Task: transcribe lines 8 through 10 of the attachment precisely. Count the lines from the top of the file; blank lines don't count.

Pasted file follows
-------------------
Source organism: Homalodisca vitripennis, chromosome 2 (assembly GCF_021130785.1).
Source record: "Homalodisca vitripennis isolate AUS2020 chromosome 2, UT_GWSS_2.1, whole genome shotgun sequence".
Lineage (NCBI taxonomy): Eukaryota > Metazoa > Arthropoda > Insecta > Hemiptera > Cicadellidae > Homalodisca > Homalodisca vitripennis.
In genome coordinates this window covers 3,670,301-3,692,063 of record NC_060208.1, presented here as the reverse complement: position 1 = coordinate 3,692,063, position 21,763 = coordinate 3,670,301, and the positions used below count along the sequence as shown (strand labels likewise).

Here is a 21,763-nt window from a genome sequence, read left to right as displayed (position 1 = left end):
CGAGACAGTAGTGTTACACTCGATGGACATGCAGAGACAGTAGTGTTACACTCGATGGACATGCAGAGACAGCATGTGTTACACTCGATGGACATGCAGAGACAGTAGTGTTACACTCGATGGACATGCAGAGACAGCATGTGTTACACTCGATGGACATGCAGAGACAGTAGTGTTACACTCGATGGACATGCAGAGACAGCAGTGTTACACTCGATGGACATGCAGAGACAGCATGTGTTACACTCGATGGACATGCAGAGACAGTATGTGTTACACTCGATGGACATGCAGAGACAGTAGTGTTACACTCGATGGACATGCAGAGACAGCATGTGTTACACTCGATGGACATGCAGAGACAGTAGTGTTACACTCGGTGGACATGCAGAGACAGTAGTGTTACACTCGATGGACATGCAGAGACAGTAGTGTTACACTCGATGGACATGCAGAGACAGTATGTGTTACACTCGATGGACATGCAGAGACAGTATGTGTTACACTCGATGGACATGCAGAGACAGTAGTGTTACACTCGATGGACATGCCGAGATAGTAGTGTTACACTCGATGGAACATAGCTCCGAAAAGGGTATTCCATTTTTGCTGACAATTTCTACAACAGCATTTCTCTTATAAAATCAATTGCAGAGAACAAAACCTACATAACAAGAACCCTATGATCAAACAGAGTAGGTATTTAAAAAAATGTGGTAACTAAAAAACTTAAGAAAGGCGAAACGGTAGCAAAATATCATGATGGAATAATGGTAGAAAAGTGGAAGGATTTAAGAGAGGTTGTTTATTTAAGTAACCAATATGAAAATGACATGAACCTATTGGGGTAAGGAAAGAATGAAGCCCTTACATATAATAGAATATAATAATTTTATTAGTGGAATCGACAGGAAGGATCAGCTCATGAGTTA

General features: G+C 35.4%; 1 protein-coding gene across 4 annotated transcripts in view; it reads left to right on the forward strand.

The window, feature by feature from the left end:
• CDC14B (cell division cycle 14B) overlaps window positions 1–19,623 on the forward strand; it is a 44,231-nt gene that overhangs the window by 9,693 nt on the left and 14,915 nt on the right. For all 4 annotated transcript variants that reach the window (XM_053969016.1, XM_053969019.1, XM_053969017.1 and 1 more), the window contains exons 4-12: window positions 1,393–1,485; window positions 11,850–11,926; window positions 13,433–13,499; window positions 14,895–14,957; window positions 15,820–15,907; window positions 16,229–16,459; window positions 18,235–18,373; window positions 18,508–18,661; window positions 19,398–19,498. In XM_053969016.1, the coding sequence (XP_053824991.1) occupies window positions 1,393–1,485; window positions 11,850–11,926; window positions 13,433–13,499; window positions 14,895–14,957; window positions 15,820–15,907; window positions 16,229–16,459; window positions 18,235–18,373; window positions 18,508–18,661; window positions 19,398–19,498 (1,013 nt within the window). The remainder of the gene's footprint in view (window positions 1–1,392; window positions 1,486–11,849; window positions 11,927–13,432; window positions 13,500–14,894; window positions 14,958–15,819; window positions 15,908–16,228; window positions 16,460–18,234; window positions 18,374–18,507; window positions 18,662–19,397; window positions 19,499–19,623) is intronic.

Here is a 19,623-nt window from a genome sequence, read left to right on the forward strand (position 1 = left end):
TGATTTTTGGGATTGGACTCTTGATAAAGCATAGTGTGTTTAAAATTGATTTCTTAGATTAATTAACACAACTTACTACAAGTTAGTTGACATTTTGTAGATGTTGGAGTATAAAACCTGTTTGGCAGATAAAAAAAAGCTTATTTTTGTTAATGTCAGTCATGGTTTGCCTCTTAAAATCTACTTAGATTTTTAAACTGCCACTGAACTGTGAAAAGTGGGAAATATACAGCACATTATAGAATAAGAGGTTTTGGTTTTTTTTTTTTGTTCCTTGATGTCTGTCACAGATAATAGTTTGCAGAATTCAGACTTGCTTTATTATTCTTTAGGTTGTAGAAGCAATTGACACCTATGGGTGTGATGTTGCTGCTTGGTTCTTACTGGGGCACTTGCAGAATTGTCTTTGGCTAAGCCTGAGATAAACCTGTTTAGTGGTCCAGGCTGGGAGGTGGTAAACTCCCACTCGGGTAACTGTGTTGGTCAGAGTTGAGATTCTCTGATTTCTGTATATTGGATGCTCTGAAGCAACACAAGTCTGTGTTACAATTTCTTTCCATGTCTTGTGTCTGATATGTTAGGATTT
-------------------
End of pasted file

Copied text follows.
The window, feature by feature from the left end:
• CDC14B (cell division cycle 14B) overlaps window positions 1–19,623 on the forward strand; it is a 44,231-nt gene that overhangs the window by 9,693 nt on the left and 14,915 nt on the right. For all 4 annotated transcript variants that reach the window (XM_053969016.1, XM_053969019.1, XM_053969017.1 and 1 more), the window contains exons 4-12: window positions 1,393–1,485; window positions 11,850–11,926; window positions 13,433–13,499; window positions 14,895–14,957; window positions 15,820–15,907; window positions 16,229–16,459; window positions 18,235–18,373; window positions 18,508–18,661; window positions 19,398–19,498. In XM_053969016.1, the coding sequence (XP_053824991.1) occupies window positions 1,393–1,485; window positions 11,850–11,926; window positions 13,433–13,499; window positions 14,895–14,957; window positions 15,820–15,907; window positions 16,229–16,459; window positions 18,235–18,373; window positions 18,508–18,661; window positions 19,398–19,498 (1,013 nt within the window). The remainder of the gene's footprint in view (window positions 1–1,392; window positions 1,486–11,849; window positions 11,927–13,432; window positions 13,500–14,894; window positions 14,958–15,819; window positions 15,908–16,228; window positions 16,460–18,234; window positions 18,374–18,507; window positions 18,662–19,397; window positions 19,499–19,623) is intronic.

Here is a 19,623-nt window from a genome sequence, read left to right on the forward strand (position 1 = left end):